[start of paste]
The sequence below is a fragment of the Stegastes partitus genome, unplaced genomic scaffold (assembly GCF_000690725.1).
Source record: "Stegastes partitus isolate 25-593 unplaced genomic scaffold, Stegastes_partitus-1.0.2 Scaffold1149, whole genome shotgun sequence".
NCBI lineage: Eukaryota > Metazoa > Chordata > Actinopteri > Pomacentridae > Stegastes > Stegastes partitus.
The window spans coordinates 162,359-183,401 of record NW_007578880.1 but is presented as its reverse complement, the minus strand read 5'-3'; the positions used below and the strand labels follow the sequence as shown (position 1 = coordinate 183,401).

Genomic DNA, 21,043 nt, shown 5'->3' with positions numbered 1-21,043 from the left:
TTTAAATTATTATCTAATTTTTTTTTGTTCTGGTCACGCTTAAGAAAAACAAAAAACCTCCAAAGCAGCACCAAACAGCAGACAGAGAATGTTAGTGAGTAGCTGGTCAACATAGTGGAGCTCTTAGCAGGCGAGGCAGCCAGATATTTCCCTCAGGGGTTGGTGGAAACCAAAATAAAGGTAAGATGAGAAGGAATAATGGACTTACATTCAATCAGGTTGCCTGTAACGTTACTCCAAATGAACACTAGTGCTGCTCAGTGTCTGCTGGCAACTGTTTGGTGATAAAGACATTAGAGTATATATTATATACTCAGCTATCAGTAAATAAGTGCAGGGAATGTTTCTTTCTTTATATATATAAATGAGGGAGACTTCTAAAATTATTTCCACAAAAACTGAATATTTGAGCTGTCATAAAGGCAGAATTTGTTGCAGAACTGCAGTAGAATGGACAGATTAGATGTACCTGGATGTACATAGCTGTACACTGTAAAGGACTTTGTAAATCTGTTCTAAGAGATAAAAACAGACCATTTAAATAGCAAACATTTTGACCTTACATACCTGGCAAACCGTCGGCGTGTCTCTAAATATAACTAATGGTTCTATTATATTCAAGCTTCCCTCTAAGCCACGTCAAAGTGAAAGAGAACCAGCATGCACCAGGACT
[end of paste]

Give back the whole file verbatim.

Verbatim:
The sequence below is a fragment of the Stegastes partitus genome, unplaced genomic scaffold (assembly GCF_000690725.1).
Source record: "Stegastes partitus isolate 25-593 unplaced genomic scaffold, Stegastes_partitus-1.0.2 Scaffold1149, whole genome shotgun sequence".
NCBI lineage: Eukaryota > Metazoa > Chordata > Actinopteri > Pomacentridae > Stegastes > Stegastes partitus.
The window spans coordinates 162,359-183,401 of record NW_007578880.1 but is presented as its reverse complement, the minus strand read 5'-3'; the positions used below and the strand labels follow the sequence as shown (position 1 = coordinate 183,401).

Genomic DNA, 21,043 nt, shown 5'->3' with positions numbered 1-21,043 from the left:
TTTAAATTATTATCTAATTTTTTTTTGTTCTGGTCACGCTTAAGAAAAACAAAAAACCTCCAAAGCAGCACCAAACAGCAGACAGAGAATGTTAGTGAGTAGCTGGTCAACATAGTGGAGCTCTTAGCAGGCGAGGCAGCCAGATATTTCCCTCAGGGGTTGGTGGAAACCAAAATAAAGGTAAGATGAGAAGGAATAATGGACTTACATTCAATCAGGTTGCCTGTAACGTTACTCCAAATGAACACTAGTGCTGCTCAGTGTCTGCTGGCAACTGTTTGGTGATAAAGACATTAGAGTATATATTATATACTCAGCTATCAGTAAATAAGTGCAGGGAATGTTTCTTTCTTTATATATATAAATGAGGGAGACTTCTAAAATTATTTCCACAAAAACTGAATATTTGAGCTGTCATAAAGGCAGAATTTGTTGCAGAACTGCAGTAGAATGGACAGATTAGATGTACCTGGATGTACATAGCTGTACACTGTAAAGGACTTTGTAAATCTGTTCTAAGAGATAAAAACAGACCATTTAAATAGCAAACATTTTGACCTTACATACCTGGCAAACCGTCGGCGTGTCTCTAAATATAACTAATGGTTCTATTATATTCAAGCTTCCCTCTAAGCCACGTCAAAGTGAAAGAGAACCAGCATGCACCAGGACT